The Board also requires its independent directors to follow the Bank’s Code of Business Conduct and Ethics for Directors.

See the 2023 Board of Directors.

Committee structure and meetings

The Board of Directors has five standing committees, each of which has terms of reference and an annual work plan to guide its activities. The Bank of Canada Act also provides for an Executive Committee that is accountable to the Board and that can act in place of the Board. Each standing committee of the Board, except the Pension Committee, consists solely of independent directors.

Bank of Canada management

Governor and Senior Deputy Governor

The independent members of the Board of Directors appoint the Governor and Senior Deputy Governor for a seven-year term, with the approval of the Governor in Council. The length of this term allows the Governor and Senior Deputy Governor to adopt a long-term perspective. This is essential to the Bank’s effectiveness in conducting monetary policy and performing its other core functions.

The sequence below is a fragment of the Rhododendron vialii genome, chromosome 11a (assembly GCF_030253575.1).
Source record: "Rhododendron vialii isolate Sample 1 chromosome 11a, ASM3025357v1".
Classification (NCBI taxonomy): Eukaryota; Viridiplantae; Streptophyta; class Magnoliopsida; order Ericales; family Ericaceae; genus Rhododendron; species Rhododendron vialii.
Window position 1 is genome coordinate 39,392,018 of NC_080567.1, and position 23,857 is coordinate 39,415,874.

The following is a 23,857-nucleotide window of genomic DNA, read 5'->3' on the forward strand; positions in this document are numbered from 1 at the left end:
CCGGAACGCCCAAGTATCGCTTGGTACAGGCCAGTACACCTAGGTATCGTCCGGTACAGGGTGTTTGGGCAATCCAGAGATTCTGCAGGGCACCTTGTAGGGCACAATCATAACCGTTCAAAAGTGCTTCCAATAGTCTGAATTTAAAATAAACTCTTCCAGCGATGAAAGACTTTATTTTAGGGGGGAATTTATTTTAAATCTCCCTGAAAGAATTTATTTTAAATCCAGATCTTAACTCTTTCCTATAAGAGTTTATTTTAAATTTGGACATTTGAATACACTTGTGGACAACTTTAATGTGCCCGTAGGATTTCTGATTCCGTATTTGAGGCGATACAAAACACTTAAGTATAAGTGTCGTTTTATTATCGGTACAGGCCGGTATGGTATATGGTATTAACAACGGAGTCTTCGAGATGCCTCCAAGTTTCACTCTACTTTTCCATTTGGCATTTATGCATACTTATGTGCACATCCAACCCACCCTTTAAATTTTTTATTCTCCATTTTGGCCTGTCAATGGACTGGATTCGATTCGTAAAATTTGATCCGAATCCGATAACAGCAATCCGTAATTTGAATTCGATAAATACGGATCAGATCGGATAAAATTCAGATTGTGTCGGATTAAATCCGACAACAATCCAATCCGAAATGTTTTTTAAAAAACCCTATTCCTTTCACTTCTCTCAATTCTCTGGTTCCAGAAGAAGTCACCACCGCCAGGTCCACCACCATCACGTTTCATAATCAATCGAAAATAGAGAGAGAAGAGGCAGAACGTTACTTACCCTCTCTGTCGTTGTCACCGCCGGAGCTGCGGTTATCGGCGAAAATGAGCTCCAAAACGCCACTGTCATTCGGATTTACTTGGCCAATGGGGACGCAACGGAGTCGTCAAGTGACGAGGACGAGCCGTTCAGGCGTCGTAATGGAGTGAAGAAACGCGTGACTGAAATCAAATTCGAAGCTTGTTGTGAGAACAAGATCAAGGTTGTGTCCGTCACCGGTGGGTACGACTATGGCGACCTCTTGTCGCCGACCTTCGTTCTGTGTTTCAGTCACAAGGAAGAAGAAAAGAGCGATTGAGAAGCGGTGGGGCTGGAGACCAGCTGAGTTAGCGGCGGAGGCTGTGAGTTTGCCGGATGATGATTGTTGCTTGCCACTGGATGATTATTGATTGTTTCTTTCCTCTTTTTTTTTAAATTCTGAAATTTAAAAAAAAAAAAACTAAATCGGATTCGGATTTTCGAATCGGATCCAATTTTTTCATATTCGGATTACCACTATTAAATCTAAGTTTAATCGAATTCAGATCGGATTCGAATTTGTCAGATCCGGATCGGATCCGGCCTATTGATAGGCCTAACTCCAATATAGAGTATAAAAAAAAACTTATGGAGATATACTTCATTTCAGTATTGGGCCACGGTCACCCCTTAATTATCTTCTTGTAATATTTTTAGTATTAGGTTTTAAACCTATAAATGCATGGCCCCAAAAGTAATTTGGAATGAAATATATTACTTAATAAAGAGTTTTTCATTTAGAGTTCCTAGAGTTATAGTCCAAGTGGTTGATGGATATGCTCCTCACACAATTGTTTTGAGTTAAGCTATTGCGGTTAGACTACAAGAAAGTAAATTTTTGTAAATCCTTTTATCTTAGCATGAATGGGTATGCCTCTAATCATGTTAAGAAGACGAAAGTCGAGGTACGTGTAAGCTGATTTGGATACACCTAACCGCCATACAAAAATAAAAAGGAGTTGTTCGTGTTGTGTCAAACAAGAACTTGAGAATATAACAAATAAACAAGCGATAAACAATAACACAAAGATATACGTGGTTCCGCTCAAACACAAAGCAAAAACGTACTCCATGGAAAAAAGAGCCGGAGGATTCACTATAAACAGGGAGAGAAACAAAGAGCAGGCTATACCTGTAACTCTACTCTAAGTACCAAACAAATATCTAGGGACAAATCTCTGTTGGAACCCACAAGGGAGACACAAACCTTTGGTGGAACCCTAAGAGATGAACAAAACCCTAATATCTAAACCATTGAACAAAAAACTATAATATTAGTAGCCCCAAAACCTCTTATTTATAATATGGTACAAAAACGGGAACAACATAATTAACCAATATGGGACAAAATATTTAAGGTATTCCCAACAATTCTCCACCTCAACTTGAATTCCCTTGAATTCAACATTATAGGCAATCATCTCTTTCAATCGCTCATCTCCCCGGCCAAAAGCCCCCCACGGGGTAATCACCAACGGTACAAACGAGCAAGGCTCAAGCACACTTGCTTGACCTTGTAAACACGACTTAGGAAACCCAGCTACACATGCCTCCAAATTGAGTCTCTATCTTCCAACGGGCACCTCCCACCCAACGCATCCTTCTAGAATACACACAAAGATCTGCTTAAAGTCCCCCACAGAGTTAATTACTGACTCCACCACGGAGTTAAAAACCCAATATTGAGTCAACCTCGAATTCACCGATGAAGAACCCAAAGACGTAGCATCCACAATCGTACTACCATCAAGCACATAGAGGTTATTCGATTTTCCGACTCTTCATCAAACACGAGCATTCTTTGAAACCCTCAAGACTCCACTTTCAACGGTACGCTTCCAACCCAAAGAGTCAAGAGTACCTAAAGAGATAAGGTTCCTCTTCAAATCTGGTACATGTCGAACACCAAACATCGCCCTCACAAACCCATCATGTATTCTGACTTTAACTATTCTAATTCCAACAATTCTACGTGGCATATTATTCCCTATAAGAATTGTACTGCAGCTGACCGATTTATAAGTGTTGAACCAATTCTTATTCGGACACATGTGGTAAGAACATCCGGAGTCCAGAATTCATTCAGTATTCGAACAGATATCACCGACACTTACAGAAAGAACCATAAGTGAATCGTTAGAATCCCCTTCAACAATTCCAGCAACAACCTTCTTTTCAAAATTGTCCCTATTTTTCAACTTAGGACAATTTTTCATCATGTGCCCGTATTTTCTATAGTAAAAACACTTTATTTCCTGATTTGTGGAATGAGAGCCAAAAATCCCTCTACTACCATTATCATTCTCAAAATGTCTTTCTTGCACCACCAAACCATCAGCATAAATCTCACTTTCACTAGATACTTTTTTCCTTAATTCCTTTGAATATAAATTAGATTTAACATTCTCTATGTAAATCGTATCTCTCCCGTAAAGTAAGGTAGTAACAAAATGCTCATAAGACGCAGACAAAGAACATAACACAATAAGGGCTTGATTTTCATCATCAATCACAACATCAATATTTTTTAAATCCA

The salaries of the Governor and Senior Deputy Governor are within ranges established by the Government of Canada’s Advisory Committee on Senior Level Retention and Compensation. All elements of their total compensation are determined by the Board, subject to the approval of the Governor in Council (the Cabinet). As stipulated in section 6(3) of the Bank of Canada Act, their salaries may not include any element in the form of a commission or that is computed by reference to the income or profits of the Bank.

Governing Council

Pursuant to the Bank of Canada Act, the Governor:

  • has specific authority and responsibility for the business of the Bank